If you were playing with an app on your phone, you would have missed it. Earlier today, the Senate Labor, Health and Human Services, Education Appropriations Subcommittee approved the FY14 Departments of Labor, Health & Human Services, and Education appropriations bill without amendment and by voice vote. The bill, which is notable for its funding for the U.S. National Institutes of Health (NIH), includes $30.9 billion for the NIH, which is $1.6 billion more than the NIH's FY13 budget, after sequestration.

Under a microscope in Ghana, deadly pathogens look beautiful. Little squiggles of green and blue highlight the cell nuclei of trypanosomes, the protozoa responsible for African sleeping sickness. For the past two weeks, 26 West African students learned skills and techniques that will help them conduct research on these and other infectious pathogens. The courses took place June 17- June 29, 2013, at the University of Ghana, a few miles outside Accra.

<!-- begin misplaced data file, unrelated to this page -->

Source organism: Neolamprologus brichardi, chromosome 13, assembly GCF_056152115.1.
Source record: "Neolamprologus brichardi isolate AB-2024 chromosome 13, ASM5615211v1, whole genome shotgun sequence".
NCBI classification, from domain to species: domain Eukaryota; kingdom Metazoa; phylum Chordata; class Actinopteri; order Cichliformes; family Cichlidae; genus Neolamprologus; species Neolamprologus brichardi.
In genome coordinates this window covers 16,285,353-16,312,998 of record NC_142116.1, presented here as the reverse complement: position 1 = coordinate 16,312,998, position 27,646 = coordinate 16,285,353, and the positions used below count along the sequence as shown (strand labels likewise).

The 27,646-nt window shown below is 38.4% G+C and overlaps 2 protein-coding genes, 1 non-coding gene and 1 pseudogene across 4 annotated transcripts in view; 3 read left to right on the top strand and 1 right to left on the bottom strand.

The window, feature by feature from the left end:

Cholera is changing the human genome, according to research published in Science Translational Medicine on Wednesday. The investigators scanned the genomes of individuals living in the Ganges Delta of Bangladesh and West Bengal in India, where cholera is prevalent. ScienceNow and the New York Times report that the researchers found 305 regions of the genome with changes due to cholera, evidence that natural selection made its mark on the genes over the past 5,000 to 30,000 years.

Wednesday, 03 July 2013 20:00

Freedom of Speech: Lab Life Funnies

Written by

dr.-washingtonDr. Washington, PhD
wishes you a happy Fourth.
This Fourth of July, the ASCB Post is celebrating our freedom of expression (political not genetic) with a shout out to two of our favorite practitioners of what is admittedly a very small field—lab humor.

Adam Ruben, author of Surviving Your Stupid, Stupid Decision to Go to Grad School, wrote about generational gaps in the lab this week for Science Careers with "Silverbacks and Whippersnappers." Ruben reports, "I've found it's fun to dazzle the older scientists by using Microsoft Office in adequate ways. 'He's so fast!' the elders will shout. 'How did he do that?' I'll explain that Ctrl+V is a simple shortcut for 'Paste,' and they really should try it sometime, but I know they won't."

Jorge Cham's "PhD Comics" honors the Fourth for the lucky grad students whose advisors give them the holiday off, but not really.